The Jefferson city council at its Nov. 22 meeting took the first step in a possible expansion project for the Jefferson public library.

Pete Franks of Franks Design Group and Susan Laehn, president of the library board of trustees, presented the findings of a feasibility study of the project to the council. Franks’ presentation was a shortened version of what he presented in October to the trustees, the feasibility study committee, Friends of the Library, and other interested members of the community.

Franks and the study committee explored four options: razing the 1966 library addition and putting a two-story structure with a basement in that space (Option A, estimated cost $10.4 million); acquiring ground and building an entirely new “from scratch” library (Option B, estimated cost $8.8 million not including land acquisition); acquiring an existing building and repurposing it as a library (Option C, estimated cost $9.7 million, using former Wells Fargo Bank, not including purchase of the property); or razing the 1966 addition and building a one-story structure to the west and north of the Carnegie building (Option D, estimated cost $9.7 million, not including purchase of two properties that comprise the northeast quarter of the block on which the library is situated).

The goal was to plan for a library that would serve the library needs of Jefferson residents for the next 75 years.

Laehn shared what she thinks a library represents – “a projection into the future of what we want our community to be. I would ask all of you to think about what it is you want our community to be in the future, maybe even 50 years into the future.”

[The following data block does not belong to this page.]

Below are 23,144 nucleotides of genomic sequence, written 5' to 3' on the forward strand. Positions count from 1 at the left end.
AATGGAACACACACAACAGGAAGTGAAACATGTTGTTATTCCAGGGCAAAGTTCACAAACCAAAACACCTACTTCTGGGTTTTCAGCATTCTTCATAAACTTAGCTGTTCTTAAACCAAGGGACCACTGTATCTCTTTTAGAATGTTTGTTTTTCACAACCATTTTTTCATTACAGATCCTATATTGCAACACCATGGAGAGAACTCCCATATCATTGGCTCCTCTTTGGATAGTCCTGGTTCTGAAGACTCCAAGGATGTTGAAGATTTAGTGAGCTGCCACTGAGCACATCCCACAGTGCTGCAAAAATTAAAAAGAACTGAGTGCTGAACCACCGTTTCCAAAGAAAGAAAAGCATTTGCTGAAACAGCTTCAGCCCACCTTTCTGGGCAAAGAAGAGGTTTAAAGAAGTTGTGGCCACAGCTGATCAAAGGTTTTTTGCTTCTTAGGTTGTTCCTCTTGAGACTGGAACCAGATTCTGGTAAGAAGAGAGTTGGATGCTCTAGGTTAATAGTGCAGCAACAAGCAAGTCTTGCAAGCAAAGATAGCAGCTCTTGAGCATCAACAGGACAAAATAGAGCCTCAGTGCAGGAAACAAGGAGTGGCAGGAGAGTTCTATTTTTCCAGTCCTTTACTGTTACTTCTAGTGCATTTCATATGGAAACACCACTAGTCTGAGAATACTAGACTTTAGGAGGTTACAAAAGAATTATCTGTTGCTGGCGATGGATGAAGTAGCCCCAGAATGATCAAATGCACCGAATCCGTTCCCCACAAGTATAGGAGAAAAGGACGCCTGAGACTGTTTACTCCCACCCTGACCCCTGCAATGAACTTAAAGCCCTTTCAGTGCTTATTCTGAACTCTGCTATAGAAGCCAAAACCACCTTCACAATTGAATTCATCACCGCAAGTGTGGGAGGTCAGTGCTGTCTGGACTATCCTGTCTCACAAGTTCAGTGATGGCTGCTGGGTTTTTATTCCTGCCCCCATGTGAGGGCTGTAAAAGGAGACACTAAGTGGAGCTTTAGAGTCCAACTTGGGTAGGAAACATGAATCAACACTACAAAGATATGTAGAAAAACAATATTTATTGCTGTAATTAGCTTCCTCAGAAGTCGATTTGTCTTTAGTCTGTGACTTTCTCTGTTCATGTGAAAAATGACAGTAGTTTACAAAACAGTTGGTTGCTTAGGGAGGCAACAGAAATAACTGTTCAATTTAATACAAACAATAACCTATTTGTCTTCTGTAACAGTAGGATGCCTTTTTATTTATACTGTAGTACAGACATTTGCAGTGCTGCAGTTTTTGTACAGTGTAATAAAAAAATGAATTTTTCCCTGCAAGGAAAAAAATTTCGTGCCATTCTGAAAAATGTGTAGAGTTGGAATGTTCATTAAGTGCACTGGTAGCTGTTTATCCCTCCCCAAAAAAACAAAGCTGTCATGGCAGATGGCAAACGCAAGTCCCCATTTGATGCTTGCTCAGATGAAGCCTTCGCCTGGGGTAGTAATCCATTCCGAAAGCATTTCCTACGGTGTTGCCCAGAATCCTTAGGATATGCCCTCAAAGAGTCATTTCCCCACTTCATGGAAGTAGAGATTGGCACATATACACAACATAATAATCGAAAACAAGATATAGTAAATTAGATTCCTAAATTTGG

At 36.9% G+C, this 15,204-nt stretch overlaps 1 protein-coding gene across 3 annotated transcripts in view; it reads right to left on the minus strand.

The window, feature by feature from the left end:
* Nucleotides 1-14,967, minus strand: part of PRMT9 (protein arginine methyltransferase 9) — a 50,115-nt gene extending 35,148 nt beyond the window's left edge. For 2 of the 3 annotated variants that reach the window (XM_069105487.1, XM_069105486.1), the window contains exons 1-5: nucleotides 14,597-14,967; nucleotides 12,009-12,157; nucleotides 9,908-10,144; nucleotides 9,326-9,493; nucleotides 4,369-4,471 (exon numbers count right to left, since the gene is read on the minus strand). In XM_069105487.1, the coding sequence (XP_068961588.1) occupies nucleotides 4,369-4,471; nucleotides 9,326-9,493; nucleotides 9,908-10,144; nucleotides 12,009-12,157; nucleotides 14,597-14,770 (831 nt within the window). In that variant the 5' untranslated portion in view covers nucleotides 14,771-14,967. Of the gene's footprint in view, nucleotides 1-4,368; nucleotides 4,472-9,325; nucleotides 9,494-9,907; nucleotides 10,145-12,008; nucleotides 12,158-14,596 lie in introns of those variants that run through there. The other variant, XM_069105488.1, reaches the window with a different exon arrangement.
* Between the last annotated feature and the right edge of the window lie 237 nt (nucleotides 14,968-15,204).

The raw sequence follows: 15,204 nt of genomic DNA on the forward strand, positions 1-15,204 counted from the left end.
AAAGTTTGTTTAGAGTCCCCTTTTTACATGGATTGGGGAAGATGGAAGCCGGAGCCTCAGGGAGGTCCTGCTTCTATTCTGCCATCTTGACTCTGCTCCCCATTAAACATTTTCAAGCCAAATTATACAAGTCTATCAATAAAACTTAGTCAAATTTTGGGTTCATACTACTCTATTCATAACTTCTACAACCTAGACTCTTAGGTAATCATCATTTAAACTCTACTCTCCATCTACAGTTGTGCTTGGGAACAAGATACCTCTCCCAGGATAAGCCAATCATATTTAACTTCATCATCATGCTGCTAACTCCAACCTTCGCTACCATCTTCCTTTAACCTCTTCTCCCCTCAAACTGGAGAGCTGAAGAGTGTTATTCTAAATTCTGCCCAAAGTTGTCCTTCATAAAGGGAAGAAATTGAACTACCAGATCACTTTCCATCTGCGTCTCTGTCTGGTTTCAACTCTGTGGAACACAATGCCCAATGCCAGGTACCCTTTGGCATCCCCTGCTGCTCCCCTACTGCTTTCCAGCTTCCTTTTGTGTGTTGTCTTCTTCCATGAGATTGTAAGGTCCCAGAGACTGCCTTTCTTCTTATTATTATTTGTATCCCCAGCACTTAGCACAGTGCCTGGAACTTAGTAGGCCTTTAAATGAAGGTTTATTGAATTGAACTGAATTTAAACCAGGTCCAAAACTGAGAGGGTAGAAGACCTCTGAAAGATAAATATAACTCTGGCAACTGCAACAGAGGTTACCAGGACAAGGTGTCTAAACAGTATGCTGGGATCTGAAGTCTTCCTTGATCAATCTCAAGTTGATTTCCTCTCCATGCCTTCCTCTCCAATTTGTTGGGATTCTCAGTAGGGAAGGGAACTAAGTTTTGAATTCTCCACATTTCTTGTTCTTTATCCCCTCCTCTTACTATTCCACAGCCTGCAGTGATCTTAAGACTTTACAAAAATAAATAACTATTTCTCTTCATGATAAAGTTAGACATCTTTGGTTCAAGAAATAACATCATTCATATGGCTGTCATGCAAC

She asked the council to accept the recommendation of the library trustees, “to prioritize the library expansion project as you move forward, and to begin exploring the option presented tonight, Option D… That would include allowing the trustees to form a new committee to direct and oversee that exploration alongside the city council and the city administrator.”

Council member Darren Jackson said he was glad the Wells Fargo building was considered as an option, as at the “first blush,” that was the option he and many residents thought would be the best. (The building is too small, too expensive to purchase, and would need a lot of structural work to accommodate the needs of a library, Franks determined.)

“I love the concept of maintaining the Carnegie library. I think as far as a location, I don’t know there’s a better location than the one we’ve got right now,” council member Harry Ahrenholtz said.

City staff was asked to explore the possibility of purchasing the needed properties and closing the east half of the east-west alley between Vine and Elm Sts. The request was not worded as a direction, but as “an informal nudge,” per council member Matt Wetrich.

Laehn said the trustees would like to do as much of the fundraising for the project through grants and private donations, and suggested hiring a grant writer. “We really, really hope we don’t have to put this to the public and ask for a bond unless it’s just a formality in terms of how we spend the money.”

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